The Air Force and its industry partners on Tuesday launched, GEO-2, the second Space Based Infrared System satellite, into orbit atop a United Launch Alliance Atlas V booster fired from Cape Canaveral AFS, Fla. “The entire team worked hand-in-hand to make this another successful launch for the Air Force and our nation,” said 45th Space Wing Commander Brig. Gen. Anthony Cotton, who oversees Cape Canaveral launch operations, in a release. He added, “Our hats go off to them for all their hard work.” The satellite separated from the Atlas V upper stage approximately 43 minutes after the launch, which occurred at 5:21 p.m. US East Coast time, said service space acquisition officials in a separate release. It then began a series of orbital maneuvers to propel itself to a geosynchronous earth orbit. Once in its final orbit, engineers will deploy the satellite’s solar arrays and antennas and complete checkout and tests in preparation for operational use, states the release. GEO-2 joins GEO-1, which reached orbit in May 2011, and two SBIRS payloads that reside on classified intelligence satellites. The SBIRS constellation is designed to provide early warning of missile launches and other types of infrared surveillance information to the US military and intelligence community. They will complement, and eventually replace, legacy Defense Support Program satellites. Lockheed Martin is the SBIRS prime contractor; Northrop Grumman is the payload supplier. (See also Lockheed Martin release.)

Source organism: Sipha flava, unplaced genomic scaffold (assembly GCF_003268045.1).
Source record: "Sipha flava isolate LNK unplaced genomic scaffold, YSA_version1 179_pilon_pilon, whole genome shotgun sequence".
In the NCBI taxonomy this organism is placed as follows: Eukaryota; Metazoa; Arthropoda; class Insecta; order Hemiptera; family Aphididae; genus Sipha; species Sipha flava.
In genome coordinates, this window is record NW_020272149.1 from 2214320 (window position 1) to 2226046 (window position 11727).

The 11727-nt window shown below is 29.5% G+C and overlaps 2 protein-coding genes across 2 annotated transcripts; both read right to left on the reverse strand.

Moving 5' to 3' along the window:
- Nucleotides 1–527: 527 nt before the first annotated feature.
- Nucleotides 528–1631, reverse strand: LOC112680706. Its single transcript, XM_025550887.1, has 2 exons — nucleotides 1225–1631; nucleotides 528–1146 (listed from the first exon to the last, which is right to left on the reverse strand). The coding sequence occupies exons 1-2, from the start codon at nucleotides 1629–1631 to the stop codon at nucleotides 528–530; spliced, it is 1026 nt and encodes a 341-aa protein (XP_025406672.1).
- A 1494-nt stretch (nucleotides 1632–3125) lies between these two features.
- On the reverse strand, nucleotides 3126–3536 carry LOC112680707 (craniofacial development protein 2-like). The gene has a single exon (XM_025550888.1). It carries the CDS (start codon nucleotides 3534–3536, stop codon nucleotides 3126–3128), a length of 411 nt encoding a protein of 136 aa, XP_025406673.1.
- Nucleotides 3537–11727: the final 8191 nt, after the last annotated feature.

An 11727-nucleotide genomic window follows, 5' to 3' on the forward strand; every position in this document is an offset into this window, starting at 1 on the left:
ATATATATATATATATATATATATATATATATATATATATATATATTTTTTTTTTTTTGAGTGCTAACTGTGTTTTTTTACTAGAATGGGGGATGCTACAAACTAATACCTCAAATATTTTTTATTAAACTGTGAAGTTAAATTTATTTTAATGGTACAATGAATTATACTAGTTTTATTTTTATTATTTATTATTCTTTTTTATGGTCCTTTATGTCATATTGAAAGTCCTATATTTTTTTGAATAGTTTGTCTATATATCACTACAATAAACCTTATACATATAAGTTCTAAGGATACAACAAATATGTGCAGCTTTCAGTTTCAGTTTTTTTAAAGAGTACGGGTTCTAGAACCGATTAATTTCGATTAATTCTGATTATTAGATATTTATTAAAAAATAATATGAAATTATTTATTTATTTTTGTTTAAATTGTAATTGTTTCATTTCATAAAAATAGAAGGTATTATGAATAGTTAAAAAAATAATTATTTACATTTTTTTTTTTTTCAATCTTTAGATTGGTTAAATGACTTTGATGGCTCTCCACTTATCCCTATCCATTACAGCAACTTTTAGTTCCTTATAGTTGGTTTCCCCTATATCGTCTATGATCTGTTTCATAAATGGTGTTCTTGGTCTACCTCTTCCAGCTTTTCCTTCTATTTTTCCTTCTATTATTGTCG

The F-35 Joint Program Office has officially announced plans to issue multiple sole-source contracts to Pratt & Whitney to upgrade the fighter’s F135 engine—a widely expected move after Pentagon officials indicated they would do so earlier this year instead of developing an entirely new engine.